Skip to main page content
Access keys NCBI Homepage MyNCBI Homepage Main Content Main Navigation
Review
. 2017 Feb 18;7(1):17.
doi: 10.3390/biom7010017.

Sulfur Modifications of the Wobble U 34 in tRNAs and Their Intracellular Localization in Eukaryotic Cells

Affiliations
Free PMC article
Review

Sulfur Modifications of the Wobble U 34 in tRNAs and Their Intracellular Localization in Eukaryotic Cells

Yumi Nakai et al. Biomolecules. .
Free PMC article

Abstract

The wobble uridine (U34) of transfer RNAs (tRNAs) for two-box codon recognition, i.e., tRNALysUUU, tRNAGluUUC, and tRNAGlnUUG, harbor a sulfur- (thio-) and a methyl-derivative structure at the second and fifth positions of U34, respectively. Both modifications are necessary to construct the proper anticodon loop structure and to enable them to exert their functions in translation. Thio-modification of U34 (s²U34) is found in both cytosolic tRNAs (cy-tRNAs) and mitochondrial tRNAs (mt-tRNAs). Although l-cysteine desulfurase is required in both cases, subsequent sulfur transfer pathways to cy-tRNAs and mt-tRNAs are different due to their distinct intracellular locations. The s²U34 formation in cy-tRNAs involves a sulfur delivery system required for the biosynthesis of iron-sulfur (Fe/S) clusters and certain resultant Fe/S proteins. This review addresses presumed sulfur delivery pathways for the s²U34 formation in distinct intracellular locations, especially that for cy-tRNAs in comparison with that for mt-tRNAs.

Keywords: cluster; cytosolic tRNA (cy-tRNA); iron-sulfur (Fe/S); mitochondrial tRNA (mt-tRNA); the wobble uridine (U34); thio-modification of U34 (s2U34).

Conflict of interest statement

The authors declare no conflict of interest.

Figures

Figure 1
Figure 1
Sulfur-containing small molecules. Many biocofactors such as thiamine, iron-sulfur (Fe/S) clusters, and molybdenum cofactor (MoCo) contain sulfur atoms in their structure (upper column). Various sulfur-containing nucleosides are also identified. For example, the 2-thiocytidine derivatives are 2-thiocytidine (s2C) found in bacteria and 2-thio-2′-O-methyluridine (s2Um) found in humans. 4-thiouridine (s4U) is found in bacteria. Various types of the hyper-modified uridine, such as 5-carboxymethylaminomethyl-2-thiouridine (cmnm5s2U), 5-methylaminomethyl-2-thiouridine (mnm5s2U), 5-taurinomethyl-2-thiouridine (τm5s2U), and 5-methoxycarbonylmethyl-2-thiouridine (mcm5s2U) are found at U34. Various methylthio-adenosine derivatives, such as 2-methylthio- N6-isopentenyladenosine (ms2i6A) and 2-methylthio-N6-threonylcarbamoyladenosine (ms2t6A), are also found in both bacteria and eukaryotes. Sulfur atoms incorporated into the molecule in the biosynthetic pathway are shown with circles.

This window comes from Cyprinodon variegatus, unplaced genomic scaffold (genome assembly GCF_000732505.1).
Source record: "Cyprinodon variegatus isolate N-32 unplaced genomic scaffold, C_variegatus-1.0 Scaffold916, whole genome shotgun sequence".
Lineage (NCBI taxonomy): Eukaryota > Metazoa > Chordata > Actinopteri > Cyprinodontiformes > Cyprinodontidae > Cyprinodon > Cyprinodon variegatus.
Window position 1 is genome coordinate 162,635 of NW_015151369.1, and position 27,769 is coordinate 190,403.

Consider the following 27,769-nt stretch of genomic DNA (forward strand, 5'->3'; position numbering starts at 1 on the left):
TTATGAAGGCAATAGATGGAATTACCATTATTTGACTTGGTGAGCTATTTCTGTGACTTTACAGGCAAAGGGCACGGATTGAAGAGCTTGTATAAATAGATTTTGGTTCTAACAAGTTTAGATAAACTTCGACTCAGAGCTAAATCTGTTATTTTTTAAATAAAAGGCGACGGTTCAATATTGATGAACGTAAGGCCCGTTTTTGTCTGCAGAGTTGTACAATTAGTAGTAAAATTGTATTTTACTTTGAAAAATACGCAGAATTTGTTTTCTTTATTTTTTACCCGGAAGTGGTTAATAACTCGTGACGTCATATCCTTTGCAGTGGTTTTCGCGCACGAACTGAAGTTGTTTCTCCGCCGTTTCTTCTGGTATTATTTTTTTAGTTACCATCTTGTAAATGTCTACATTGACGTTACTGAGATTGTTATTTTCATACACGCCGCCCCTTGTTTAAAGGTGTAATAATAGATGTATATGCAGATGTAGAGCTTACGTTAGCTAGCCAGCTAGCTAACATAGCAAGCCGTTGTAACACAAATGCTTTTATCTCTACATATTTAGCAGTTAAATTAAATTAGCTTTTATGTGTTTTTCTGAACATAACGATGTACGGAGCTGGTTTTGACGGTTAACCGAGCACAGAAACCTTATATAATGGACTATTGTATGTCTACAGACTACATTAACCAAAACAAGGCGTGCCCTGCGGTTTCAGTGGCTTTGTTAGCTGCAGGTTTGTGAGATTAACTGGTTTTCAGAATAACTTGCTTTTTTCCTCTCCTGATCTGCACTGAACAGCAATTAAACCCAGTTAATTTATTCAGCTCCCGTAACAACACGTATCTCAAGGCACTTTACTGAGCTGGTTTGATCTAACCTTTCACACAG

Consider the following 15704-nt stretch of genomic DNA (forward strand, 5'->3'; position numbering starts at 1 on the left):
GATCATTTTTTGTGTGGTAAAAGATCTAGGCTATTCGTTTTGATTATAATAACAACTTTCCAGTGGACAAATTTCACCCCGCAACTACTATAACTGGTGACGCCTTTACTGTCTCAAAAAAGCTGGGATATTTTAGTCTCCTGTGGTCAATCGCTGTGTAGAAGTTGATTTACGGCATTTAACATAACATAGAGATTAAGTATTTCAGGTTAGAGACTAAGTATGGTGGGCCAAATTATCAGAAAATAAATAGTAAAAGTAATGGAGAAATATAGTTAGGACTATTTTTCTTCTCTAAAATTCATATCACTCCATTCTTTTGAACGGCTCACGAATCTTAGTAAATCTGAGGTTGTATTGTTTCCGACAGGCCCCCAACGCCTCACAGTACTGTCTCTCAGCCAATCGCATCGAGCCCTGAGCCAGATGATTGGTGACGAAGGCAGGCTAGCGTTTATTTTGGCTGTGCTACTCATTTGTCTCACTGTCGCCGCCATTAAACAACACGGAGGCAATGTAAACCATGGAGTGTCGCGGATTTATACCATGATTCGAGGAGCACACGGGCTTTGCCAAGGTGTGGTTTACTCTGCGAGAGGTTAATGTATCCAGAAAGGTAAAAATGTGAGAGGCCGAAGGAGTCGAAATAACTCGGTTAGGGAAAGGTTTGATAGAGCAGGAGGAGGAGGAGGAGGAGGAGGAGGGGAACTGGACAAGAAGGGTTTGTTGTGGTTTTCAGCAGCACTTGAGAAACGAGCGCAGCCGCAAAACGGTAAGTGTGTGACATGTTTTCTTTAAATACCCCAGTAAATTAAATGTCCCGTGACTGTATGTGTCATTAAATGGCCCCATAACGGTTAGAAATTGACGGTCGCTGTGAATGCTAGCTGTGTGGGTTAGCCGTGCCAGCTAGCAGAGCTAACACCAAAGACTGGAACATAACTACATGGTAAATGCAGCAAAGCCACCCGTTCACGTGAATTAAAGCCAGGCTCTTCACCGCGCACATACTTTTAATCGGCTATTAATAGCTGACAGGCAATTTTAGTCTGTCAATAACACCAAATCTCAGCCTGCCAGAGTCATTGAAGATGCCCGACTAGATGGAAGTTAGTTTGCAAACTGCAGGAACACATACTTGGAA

Figure 2
Figure 2
Involvement of the l-cysteine desulfurase Nfs1 in transfer RNA (tRNA) modification and iron-sulfur (Fe/S) cluster biosynthesis in Saccharomyces cerevisiae. The l-cysteine desulfurase Nfs1, identified as a member of the iron-sulfur cluster biogenesis (so-called “ISC”) proteins, is essential for the biogenesis of s2U34 in both cytosolic transfer RNAs (cy-tRNAs) and mitochondrial transfer RNAs (mt-tRNAs). Mtu1 is a mitochondrial tRNA-specific 2-thiouridylase. Comparing to the case of humans, existence of the cytosolic Nfs1 and the dual location of Tum1 are unclear in yeast (see text in detail). Cytosolic Fe/S protein maturation requires mitochondrial Nfs1 and the cytosolic iron-sulfur cluster assembly (so-called “CIA”) proteins, Cfd1, Nbp35, and Cia1. A putative unknown sulfur carrier to be exported from mitochondria via a membrane-bound protein Atm1 is shown as X. Elongator complex function as a dimer of the complex of Elongator complex 1-6 (ELP1-6) proteins, and function in the C5 modification (marked with a star) of U34. Both a cytosolic ubiquitin-like protein (UBL), ubiquitin-related modifier 1 (Urm1), and its partner sulfurtransferase, ubiquitin-activating enzyme-like protein 4 (Uba4), are required for the formation of s2U34 in cy-tRNAs. Ncs6 and Ncs2 are also involved in the s2U34 formation in cy-tRNAs. The sulfur atoms delivered to the iron-sulfur (Fe/S) clusters and s2U34 in both mitochondrial (mt-) and cytosolic (cy-) tRNAs are shown with filled circles. Fe atoms of Fe/S clusters are shown with filled squares. See text in detail.